One of the backbones of computer privacy law was written almost 30 years ago, when virtually no one stored massive amounts of personal information on remote computer servers. The computing world looked nothing like it does today, when our credit card information, love letters, health data and personal finances can often be found on Gmail’s servers or elsewhere in the computing ‘cloud.’
While technology and the way we have used it has changed, computer privacy law has not — but a bill that just passed the Senate Judiciary Committee today hopes to change that. The Senate Judiciary Committee just approved S.B. 607, the Electronic Communications Privacy Act Amendments Act of 2013, legislation updating the Electronic Communications Privacy Act of 1986 (ECPA) to require probable cause warrants before accessing the content of private communications and files stored in the cloud.
The bill was introduced by Sen. Patrick Leahy (D-VT) and Sen. Mike Lee (R-UT) earlier this year after a similar proposal was attached to bill loosening regulation on sharing of video watching habits over social networks last winter, but dropped without notice over the holiday break. Due to the expense of networked storage when the legislation was written, the law did not prepare for how most current email and cloud storage hosting options function — rather it assumed anything left in online storage over 180 days was abandoned, and such should only require an administrative subpoena rather than a warrant to obtain from internet service providers (ISPs).
Stakeholders including tech companies, civil liberties groups, and think tanks have advocated updating the law via groups like the Digital Due Process coalition, arguing it has not adapted with the technology, leaving a pathway for law enforcement to access most archived email without the same level of due process expected for other forms of personal communications under the Fourth Amendment. Many companies including Google, Facebook, Microsoft, and Yahoo announced earlier this year they are requiring warrants for email content data on Fourth Amendment grounds, and the most relevant case law is U.S. v. Warshak, a 2010 U.S. appeals court judgment that ruled strongly in favor of probable cause warrants from a court as a requirement before forcing service providers to turn over email content no matter the amount of time it was stored in the cloud.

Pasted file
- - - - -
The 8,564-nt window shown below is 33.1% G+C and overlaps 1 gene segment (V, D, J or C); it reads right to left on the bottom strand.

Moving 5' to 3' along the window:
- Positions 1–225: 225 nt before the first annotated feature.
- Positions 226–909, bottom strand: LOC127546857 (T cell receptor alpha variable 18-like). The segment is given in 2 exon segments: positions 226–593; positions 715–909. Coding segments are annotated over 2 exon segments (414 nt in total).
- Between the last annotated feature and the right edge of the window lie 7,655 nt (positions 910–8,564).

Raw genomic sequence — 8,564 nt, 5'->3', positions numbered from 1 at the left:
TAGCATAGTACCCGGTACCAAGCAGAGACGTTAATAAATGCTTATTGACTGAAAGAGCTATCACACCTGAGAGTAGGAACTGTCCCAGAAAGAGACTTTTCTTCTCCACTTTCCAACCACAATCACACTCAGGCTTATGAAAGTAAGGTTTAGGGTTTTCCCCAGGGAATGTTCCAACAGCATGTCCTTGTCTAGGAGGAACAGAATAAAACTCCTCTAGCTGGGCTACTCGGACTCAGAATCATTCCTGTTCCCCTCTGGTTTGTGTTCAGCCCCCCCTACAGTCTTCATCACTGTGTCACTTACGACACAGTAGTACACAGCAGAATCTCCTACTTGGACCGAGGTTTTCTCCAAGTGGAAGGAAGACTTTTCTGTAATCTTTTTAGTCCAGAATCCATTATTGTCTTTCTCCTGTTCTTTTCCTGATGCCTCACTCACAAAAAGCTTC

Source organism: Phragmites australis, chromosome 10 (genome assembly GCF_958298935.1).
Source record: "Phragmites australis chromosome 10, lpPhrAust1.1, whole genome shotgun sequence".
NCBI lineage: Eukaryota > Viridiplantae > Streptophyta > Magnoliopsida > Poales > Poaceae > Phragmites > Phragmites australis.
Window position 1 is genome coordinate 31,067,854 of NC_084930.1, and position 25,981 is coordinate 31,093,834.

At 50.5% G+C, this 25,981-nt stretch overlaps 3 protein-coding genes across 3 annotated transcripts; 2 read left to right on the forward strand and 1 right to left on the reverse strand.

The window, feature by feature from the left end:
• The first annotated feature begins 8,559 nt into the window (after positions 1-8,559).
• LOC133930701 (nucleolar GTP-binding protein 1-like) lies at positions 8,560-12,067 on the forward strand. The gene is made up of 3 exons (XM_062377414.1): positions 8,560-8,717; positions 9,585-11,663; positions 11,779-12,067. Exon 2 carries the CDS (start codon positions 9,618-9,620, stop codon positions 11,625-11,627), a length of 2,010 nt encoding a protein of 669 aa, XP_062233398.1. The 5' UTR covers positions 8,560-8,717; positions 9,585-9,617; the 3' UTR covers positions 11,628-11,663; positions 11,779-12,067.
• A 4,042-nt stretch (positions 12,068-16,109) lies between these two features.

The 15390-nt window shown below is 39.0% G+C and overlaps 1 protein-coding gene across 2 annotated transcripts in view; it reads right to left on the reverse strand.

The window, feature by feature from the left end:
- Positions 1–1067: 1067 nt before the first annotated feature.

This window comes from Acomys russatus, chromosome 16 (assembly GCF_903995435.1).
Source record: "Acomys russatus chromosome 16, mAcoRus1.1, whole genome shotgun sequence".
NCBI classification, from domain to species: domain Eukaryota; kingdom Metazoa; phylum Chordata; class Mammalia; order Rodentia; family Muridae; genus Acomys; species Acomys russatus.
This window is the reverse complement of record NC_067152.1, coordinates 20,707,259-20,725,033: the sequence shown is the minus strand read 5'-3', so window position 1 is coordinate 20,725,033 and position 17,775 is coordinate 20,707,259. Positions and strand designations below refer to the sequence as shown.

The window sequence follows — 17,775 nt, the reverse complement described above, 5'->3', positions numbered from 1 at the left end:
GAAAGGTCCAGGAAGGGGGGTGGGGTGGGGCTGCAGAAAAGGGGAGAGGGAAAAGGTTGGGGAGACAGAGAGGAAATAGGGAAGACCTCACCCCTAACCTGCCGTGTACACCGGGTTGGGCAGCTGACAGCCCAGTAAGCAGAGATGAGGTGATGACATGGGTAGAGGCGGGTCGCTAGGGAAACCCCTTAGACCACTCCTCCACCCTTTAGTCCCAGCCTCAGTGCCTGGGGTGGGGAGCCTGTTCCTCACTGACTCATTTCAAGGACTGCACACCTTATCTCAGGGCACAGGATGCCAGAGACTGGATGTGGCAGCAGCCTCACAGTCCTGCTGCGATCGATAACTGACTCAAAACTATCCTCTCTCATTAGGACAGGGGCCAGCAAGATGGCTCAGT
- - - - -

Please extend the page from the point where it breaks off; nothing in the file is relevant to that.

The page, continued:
Documents released by the American Civil Liberties Union (ACLU) just before tax day reveal that the Criminal Tax Division at the IRS stated “the Fourth Amendment does not protect communications held in electronic storage, such as email messages stored on a server” in a 2009 handbook. However, an IRS spokesman flatly responded to reports about the release: “Contrary to some suggestions, the IRS does not use emails to target taxpayers. Any suggestion to the contrary is wrong.”
The bill still must pass the full Senate, the House, and be signed by the President for the law to be updated, but there are signs of ECPA movement on the House side. A similar cloud data warrant requirement proposal was introduced by Reps. Zoe Lofgren (D-CA), Ted Poe (R-TX) and Suzan DelBene (D-WA) earlier this year, and this morning the House Judiciary held a hearing on ECPA as it relates to geolocation privacy and surveillance.